Digitally created image of a double helix

Genetic Repositories Australia (GRA)



Genetic Repositories Australia (GRA) is a national genetic repository for DNA and cell lines derived from appropriately consented disease-specific and population-based studies. GRA has been supported by a $2 million National Health & Medical Research Council (NHMRC) Enabling Facility Grant and is based at Neuroscience Research Australia (NeuRA).

The Chief Investigators on the NHMRC Enabling Grant 401184 are Prof Peter Schofield (Neuroscience Research Australia and University of New South Wales), Assoc Prof Juleen Cavanaugh (Australian National University), Dr Susan Forrest (Australian Genome Research Facility) and Prof John Hopper (University of Melbourne).

Change of funding arrangements for NHMRC Enabling Facilities
Important changes in NHMRC Support Mechanisms have been implemented; please refer to the following letter for further information.

NHMRC Support Mechanisms PDF

Obtaining cost estimates for NHMRC Project Grant submissions
If you are intending to submit a Project Grant application which involves the use of Genetic Repositories Australia, then please contact the facility via or (02 9399 1725) as soon as possible to discuss your proposal and to obtain a cost estimate.

Kerrie Pierce

See what’s going on at NeuRA


Abdominal muscle stimulation to improve bowel function in spinal cord injury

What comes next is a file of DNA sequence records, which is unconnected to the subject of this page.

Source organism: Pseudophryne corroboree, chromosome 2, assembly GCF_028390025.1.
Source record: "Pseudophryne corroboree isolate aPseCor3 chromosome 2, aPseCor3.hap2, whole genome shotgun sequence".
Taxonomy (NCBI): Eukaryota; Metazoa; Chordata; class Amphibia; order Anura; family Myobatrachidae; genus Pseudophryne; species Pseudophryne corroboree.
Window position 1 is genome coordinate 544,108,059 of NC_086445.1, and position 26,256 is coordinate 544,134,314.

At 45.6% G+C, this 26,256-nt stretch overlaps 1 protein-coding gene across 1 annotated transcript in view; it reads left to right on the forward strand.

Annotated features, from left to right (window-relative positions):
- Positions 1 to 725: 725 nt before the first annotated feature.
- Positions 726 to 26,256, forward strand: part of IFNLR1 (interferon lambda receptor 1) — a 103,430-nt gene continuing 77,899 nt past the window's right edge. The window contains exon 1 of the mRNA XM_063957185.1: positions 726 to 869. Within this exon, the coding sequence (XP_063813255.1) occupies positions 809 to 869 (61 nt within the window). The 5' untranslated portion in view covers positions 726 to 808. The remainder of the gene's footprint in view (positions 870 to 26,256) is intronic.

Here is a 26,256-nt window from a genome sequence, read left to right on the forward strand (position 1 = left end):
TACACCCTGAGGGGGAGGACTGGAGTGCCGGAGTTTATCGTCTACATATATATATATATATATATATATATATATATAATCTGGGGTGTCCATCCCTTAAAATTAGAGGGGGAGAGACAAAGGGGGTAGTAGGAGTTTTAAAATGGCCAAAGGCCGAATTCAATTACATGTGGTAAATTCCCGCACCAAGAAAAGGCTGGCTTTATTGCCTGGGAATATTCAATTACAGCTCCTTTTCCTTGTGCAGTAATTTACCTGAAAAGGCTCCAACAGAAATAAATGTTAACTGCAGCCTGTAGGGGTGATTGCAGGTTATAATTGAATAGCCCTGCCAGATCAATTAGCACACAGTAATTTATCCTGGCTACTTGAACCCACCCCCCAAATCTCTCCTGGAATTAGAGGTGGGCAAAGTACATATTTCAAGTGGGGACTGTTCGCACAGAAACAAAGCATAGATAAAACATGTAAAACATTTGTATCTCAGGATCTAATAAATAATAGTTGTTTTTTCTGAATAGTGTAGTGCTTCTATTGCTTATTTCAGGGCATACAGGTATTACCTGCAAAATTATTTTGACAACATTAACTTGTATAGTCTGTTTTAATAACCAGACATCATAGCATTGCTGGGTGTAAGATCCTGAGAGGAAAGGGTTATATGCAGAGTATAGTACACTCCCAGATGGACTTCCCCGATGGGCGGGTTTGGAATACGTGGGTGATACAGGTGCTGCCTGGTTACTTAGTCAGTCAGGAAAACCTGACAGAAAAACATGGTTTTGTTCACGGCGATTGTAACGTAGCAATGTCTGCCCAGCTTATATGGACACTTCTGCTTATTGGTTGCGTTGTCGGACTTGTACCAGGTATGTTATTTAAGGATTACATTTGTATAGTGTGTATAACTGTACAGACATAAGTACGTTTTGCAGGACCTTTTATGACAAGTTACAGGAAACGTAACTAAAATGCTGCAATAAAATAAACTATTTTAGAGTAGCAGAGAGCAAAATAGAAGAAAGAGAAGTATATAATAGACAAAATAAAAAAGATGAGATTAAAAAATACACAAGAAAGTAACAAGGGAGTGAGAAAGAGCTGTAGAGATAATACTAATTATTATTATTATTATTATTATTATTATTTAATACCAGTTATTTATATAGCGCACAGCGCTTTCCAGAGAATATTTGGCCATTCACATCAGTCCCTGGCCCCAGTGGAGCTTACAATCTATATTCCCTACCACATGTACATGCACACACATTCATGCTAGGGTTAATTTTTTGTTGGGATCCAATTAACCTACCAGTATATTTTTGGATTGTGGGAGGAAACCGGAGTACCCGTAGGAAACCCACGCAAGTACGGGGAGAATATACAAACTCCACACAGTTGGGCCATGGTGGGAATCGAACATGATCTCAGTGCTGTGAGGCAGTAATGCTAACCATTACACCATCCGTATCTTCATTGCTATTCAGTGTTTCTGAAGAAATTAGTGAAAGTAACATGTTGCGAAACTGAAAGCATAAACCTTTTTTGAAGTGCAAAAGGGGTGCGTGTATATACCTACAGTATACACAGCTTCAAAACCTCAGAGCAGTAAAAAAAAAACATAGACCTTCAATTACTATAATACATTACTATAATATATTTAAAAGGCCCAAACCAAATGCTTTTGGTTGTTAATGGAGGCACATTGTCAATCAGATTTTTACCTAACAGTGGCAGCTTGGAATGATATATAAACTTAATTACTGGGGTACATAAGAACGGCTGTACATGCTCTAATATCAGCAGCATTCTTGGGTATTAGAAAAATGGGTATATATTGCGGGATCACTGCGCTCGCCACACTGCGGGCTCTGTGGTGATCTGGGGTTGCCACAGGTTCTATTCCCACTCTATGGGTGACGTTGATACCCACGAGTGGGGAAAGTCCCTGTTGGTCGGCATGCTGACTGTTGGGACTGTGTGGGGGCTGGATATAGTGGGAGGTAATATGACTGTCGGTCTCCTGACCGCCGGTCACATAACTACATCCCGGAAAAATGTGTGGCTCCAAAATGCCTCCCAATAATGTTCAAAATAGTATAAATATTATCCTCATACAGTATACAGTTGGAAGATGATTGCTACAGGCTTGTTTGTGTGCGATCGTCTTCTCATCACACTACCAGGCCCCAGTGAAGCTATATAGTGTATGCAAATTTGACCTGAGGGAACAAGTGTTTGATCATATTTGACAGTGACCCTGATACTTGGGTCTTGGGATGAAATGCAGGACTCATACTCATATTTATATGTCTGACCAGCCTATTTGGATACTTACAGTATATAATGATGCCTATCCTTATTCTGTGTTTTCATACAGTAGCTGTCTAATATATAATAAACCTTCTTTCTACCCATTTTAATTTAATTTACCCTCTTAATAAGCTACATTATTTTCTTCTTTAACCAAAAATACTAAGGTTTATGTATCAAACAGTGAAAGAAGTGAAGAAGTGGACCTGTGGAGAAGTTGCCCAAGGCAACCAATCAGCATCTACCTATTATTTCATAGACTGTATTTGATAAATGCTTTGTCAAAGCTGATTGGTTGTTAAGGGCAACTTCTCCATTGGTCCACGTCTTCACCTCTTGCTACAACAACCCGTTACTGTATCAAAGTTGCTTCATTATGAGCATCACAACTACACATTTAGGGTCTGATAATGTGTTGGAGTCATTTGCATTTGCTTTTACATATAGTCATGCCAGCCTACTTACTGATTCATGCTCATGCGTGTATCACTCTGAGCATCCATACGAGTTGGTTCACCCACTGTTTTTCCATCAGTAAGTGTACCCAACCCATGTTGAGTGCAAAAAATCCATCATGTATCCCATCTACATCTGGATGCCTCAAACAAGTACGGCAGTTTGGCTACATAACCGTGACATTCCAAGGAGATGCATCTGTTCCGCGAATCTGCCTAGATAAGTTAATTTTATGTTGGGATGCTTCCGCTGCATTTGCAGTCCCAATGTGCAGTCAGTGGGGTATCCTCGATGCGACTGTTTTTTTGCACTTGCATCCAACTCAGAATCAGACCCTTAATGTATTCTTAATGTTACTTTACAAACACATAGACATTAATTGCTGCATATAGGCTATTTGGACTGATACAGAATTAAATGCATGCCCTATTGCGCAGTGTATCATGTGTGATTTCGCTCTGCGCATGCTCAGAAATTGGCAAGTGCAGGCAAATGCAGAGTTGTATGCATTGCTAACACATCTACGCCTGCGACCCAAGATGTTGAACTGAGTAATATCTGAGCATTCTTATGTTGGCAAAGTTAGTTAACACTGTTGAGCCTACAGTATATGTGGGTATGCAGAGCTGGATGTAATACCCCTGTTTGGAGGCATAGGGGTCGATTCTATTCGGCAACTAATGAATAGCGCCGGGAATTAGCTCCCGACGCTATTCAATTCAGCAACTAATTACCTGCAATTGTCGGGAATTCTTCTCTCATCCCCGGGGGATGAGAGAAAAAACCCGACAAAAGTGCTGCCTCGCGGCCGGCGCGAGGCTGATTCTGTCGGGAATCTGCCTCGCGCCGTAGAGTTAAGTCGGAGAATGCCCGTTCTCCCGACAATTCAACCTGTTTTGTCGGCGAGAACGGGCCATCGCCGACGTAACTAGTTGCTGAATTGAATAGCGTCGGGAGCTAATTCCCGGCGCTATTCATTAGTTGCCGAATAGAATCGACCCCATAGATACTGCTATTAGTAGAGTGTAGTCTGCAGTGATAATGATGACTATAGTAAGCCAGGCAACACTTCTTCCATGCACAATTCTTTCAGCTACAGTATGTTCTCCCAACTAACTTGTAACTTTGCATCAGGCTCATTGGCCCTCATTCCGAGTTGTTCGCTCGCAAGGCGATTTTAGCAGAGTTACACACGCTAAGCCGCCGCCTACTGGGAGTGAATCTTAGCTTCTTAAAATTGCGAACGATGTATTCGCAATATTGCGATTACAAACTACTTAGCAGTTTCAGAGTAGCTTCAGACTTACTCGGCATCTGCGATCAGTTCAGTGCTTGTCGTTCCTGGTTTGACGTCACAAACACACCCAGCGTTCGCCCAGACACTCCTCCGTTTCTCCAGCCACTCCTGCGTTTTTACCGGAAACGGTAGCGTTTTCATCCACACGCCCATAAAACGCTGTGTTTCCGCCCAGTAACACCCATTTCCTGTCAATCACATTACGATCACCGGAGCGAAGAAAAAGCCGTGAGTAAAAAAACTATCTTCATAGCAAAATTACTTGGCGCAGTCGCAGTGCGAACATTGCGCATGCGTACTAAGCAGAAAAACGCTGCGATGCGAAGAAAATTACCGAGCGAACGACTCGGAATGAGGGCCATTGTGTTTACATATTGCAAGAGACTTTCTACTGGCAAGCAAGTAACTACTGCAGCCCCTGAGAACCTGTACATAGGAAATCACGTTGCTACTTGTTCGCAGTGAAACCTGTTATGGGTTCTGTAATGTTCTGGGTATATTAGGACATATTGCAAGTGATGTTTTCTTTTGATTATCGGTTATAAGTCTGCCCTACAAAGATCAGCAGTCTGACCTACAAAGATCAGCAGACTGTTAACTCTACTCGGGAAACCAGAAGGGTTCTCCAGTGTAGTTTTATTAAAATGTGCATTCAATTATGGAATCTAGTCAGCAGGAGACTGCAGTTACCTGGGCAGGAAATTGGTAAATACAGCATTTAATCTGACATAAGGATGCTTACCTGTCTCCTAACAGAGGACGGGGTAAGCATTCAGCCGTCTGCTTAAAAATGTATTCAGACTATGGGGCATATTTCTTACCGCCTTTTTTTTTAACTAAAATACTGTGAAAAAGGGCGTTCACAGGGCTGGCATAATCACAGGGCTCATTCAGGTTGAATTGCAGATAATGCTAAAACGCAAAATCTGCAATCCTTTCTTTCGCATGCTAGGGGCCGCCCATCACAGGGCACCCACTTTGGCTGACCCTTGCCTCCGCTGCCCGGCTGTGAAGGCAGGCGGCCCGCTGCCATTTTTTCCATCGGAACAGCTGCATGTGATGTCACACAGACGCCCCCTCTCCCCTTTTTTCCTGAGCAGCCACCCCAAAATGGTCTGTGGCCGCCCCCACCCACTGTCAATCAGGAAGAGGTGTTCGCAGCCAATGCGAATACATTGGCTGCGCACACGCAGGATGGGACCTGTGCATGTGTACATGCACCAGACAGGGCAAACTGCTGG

Bowel complications, resulting from impaired bowel function, are common for people living with a spinal cord injury (SCI). As a result, people with a SCI have high rates of bowel related illness, even compared with those with other neurological disorders. This includes high rates of abdominal pain, constipation, faecal incontinence and bloating. These problems lower the quality of life of people with a SCI and place a financial burden on the health system. A treatment that improves bowel function for people with a SCI should reduce illness, improve quality of life and lead to a large cost saving for health care providers. Bowel problems have traditionally been managed with manual and pharmacological interventions, such as digital rectal stimulation, enemas, and suppositories. These solutions are usually only partially effective, highlighting the need for improved interventions. The abdominal muscles are one of the major muscle groups used during defecation. Training the abdominal muscles should improve bowel function by increasing abdominal pressure. During our previous Abdominal FES research with people with a SCI, we observed that Abdominal FES appeared to lead to more consistent and effective bowel motion. However, this evidence remains anecdotal. As such, we are going to undertake a large randomised controlled trial to investigate the effectiveness of Abdominal FES to improve the bowel function of people with a SCI. This study will make use of a novel measurement system (SmartPill, Medtronic) that can be swallowed to measure whole gut and colonic transit time. We will also assess whether Abdominal FES can change constipation-related quality of life and the use of laxatives and manual procedures, as well as the frequency of defecation and the time taken. A positive outcome from this study is likely to lead to the rapid clinical translation of this technology for people living with a SCI.